Health

We’re Depriving Underserved Patients of the Best Drugs

During a busy clinic day for patients without health insurance, one of us received a jarring announcement. Certain lifesaving medications that we had previously been able to freely provide to patients were no longer available. the costs of these drugs were far beyond the reach of our patients, and so healthcare teams were forced to switch patients to less effective regimens. We doctors were escalating their risk by switching to cheaper regimens or not being able to start newer, more effective therapies in patients not yet on them.

We did not go to medical school to deprive patients of effective treatments, and yet, there we were, creating harm rather than providing benefit.

As expensive, new medications show their game-changing effects on health, we’re becoming increasingly concerned that innovative breakthroughs, however welcome, may actually worsen disparities.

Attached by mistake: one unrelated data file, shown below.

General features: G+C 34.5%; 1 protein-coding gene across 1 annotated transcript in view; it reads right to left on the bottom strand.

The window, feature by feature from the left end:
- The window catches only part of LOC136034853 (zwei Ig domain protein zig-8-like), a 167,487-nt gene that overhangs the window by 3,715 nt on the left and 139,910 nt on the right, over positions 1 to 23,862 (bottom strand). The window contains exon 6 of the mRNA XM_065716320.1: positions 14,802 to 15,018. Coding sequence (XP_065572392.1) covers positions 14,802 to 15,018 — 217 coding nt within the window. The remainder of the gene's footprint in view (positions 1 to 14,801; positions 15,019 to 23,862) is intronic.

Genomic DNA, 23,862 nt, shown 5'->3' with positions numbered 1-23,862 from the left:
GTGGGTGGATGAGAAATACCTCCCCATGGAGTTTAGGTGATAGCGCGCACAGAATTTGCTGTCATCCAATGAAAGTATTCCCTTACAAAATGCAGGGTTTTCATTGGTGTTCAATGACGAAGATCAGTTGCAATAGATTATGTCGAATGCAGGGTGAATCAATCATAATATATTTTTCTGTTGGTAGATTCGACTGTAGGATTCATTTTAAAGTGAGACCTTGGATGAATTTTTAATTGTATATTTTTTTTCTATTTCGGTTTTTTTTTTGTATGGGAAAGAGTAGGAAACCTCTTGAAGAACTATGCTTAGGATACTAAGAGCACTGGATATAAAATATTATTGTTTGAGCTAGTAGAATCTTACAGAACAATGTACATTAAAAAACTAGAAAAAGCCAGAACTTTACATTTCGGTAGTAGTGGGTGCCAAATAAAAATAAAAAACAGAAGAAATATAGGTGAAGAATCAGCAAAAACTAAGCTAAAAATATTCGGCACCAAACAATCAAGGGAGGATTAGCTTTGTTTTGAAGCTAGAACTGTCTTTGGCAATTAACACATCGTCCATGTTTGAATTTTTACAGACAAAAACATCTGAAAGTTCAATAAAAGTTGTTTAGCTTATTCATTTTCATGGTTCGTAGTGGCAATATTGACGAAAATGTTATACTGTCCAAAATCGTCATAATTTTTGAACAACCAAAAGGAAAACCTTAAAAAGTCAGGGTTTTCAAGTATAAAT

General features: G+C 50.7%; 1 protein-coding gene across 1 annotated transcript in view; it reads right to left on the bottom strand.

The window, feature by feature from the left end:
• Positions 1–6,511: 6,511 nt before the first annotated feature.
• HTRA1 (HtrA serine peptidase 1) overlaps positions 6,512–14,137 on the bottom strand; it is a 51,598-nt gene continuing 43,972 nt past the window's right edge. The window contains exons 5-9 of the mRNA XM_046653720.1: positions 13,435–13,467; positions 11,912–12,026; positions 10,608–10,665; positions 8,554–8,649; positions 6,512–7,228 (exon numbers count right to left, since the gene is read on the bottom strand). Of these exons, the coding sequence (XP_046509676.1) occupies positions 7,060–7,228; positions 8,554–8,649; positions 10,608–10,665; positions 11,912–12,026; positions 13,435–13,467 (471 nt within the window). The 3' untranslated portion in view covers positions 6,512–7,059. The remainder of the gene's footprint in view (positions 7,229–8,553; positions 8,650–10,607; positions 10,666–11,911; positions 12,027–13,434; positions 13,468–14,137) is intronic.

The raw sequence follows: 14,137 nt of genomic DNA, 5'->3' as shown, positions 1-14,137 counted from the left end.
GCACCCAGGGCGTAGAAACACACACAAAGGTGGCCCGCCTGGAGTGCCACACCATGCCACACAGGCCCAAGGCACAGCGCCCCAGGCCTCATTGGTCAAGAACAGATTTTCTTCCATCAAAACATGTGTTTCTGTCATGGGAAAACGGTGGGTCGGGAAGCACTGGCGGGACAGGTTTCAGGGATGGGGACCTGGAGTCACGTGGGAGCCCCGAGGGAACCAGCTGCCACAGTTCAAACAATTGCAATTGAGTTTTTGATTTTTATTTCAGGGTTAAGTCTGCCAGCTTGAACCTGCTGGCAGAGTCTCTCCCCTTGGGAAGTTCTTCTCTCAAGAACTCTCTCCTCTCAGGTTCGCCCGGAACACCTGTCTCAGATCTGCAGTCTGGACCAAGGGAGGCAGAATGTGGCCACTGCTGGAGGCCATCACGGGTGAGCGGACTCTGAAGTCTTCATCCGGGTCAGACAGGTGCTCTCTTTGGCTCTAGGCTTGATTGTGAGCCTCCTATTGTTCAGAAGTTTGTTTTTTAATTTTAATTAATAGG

As policymakers and advocates seek ways to revive the congressional social safety net bill, a measure to curb the cost of prescription drugs continues to receive broad partisan support. However, we have yet to see how this bill, or others like it, can ensure that all Americans, regardless of race, ethnicity, or socioeconomic status, have access to the highest quality medications needed to manage their health needs. This goal, referred to as pharmacoequityis one that has evaded the US for decades.